In the Western Empire centered in Rome, with the US as the inevitable geographic outlet, the emphasis fell on free will and the conscience of individuals as moral actors, with the political republic acting in theory as a “guardian of liberties rather than a tutor of righteousness.”
Both Russia and the US once saw themselves as guardians of the humanitas flame. Kohák characterized the global military competition between them as “a struggle between freedom and perfection” driven by differing interpretations of a common cultural heritage.
NAZISM – THE COMMON BREACH
What has become blindingly clear since the 1989 fall of the Berlin Wall, exponentially accelerated by globalized authoritarian biopolitics and the transformation of climate ideology into eschatology, is that neither side now believes in nor trusts human freedom. The political projects of East and West have nearly reached a point of convergence. Both are predicated on forced obedience to higher authority and a reduction of humanity to biology.
After Russia’s February 24, 2022, invasion of Ukraine, US president “Joe” Biden and Vladimir Putin both characterized the conflict as a religious war, their dire end-of-days language functioning like the neural spasms of two long amputated limbs.
Pope Francis & Patriarch Kirill have echoed the apocalyptic message with condemnation of the other side’s “evil actions.” The choice of absolutist religious language is a hollow reflection of a once historic struggle reflexively parroted in today’s headlines even as the humanitas ideal is trampled by both sides.
The irony of this polarization is heightened by the fact that less than 90 years ago, Russia and the US were united in an existential fight against Nazism, the gravest threat to their common political-religious heritage since the Roman empire split into Eastern and Western halves.
The U.S. State Department describes the alliance on their website.
[T]he U.S.-Soviet alliance of 1941–1945 was marked by a great degree of cooperation and was essential to securing the defeat of Nazi Germany. Without the remarkable efforts of the Soviet Union on the Eastern Front, the United States and Great Britain would have been hard pressed to score a decisive military victory over Nazi Germany.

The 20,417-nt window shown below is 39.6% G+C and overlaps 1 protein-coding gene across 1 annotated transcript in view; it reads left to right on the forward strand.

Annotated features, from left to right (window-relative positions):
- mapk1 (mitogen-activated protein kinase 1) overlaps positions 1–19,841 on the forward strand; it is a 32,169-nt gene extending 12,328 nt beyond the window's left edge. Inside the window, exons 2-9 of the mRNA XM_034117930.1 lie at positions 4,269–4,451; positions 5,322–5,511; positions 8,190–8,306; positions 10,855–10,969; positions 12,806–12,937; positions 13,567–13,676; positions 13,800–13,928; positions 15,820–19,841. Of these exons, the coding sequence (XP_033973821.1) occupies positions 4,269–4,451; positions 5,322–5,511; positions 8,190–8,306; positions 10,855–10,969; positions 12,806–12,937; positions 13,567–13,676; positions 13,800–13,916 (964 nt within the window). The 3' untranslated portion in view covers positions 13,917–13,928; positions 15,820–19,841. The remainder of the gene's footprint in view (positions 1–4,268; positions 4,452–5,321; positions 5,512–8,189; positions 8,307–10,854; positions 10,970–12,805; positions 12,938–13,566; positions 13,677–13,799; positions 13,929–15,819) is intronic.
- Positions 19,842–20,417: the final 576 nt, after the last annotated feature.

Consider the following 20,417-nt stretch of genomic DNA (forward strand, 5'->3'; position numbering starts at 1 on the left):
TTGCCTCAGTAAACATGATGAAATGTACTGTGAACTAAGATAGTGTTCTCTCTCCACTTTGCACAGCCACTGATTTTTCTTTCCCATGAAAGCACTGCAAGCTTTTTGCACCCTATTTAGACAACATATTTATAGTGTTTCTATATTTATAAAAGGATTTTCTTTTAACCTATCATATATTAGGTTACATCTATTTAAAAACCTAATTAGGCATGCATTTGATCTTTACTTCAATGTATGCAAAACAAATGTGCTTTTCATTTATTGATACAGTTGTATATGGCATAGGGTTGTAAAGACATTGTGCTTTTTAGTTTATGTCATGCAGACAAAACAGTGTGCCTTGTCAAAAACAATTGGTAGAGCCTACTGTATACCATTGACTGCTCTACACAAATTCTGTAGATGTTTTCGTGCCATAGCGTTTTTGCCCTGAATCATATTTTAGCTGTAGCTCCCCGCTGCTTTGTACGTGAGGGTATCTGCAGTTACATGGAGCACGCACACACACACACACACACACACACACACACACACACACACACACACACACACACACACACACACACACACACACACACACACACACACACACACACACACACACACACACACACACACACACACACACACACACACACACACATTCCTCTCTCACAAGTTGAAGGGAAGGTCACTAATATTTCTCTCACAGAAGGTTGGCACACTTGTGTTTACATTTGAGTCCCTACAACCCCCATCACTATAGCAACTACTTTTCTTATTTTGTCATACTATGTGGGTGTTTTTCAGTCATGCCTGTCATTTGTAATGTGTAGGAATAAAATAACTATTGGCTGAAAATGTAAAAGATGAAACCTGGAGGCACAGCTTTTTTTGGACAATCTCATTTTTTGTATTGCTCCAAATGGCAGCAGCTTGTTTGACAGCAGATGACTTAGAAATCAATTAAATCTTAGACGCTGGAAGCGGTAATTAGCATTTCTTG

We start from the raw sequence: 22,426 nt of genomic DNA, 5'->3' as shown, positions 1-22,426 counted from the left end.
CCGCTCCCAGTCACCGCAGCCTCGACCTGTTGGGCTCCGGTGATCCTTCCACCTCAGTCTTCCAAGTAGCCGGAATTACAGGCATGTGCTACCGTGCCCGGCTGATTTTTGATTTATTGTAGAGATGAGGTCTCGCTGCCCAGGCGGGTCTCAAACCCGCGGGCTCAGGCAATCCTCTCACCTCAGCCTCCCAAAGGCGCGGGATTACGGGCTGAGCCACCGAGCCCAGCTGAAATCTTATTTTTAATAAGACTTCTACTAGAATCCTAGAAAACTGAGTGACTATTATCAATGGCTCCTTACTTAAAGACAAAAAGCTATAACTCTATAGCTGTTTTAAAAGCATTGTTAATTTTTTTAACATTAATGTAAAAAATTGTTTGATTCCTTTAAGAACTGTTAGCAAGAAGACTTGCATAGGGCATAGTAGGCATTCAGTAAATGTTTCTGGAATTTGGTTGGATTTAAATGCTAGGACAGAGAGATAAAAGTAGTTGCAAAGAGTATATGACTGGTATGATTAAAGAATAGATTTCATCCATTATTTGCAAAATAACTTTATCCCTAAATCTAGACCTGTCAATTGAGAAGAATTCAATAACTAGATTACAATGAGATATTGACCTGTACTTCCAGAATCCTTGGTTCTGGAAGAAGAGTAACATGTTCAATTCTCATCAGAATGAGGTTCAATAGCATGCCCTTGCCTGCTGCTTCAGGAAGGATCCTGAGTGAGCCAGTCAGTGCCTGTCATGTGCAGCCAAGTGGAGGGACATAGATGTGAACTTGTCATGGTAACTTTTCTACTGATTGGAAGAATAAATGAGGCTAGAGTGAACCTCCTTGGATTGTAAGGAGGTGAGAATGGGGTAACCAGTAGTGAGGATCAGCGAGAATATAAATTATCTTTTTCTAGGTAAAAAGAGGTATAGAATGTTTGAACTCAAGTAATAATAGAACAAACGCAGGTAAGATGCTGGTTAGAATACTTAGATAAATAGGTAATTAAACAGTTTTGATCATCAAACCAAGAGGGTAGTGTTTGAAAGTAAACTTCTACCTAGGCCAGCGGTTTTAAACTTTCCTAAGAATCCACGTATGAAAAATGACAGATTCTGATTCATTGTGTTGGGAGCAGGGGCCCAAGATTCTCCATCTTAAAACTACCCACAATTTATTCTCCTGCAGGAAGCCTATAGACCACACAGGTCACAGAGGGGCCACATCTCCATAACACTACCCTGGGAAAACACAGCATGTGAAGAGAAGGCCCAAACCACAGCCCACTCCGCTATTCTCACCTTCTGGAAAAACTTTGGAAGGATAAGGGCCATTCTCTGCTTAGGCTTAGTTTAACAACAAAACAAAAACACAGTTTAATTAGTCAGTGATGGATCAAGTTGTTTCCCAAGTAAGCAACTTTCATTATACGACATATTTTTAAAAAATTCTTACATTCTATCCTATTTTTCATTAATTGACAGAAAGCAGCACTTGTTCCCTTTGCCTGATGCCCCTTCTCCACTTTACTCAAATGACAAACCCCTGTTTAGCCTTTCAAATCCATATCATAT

Mr. Putin’s fixation on Nazism in Ukraine is self-serving, but it is also a distant historical echo, perhaps tinged with nostalgia, for a unique moment of common cause between the modern East and West. Nor does Putin’s ideological use of the problem mean that it is entirely untrue. Even mainstream corporate media in the West have been forced to acknowledge Ukraine’s deep seated problem with Nazification.
The ancient question of whether humanity would live as free moral beings or as perfectly obedient disciples is still an argument worth having, but government and media have merged in a war of polarized demonization and against free speech in both the West and East.
The difference between the two sides today is increasingly one of degree, not of kind. Questioning of official narratives is no longer permissible in either Russia or the US, and by extension NATO.
Waiting in the wings is China.
As tenuous as it has become, there is still a connecting historical tissue between Russia and the US that is worth exploring. It requires political leadership that is not blindly, reflexively ahistorical.
Mr. Putin is heir to a long line of despotic Russian leaders, running from the first tsar, Ivan the Terrible, who began his reign in 1547, through Lenin and Stalin. He may be a modern tsar, but Putin with his history lesson has nonetheless opened a window to potential dialogue. There is very little to lose by exploring the tenuous possibilities that opening implies.
The alternative is a geopolitical dead end.
NOTE: Parts of this article are adapted from my May 2, 2022, article, “Vladimir’s Sweater.”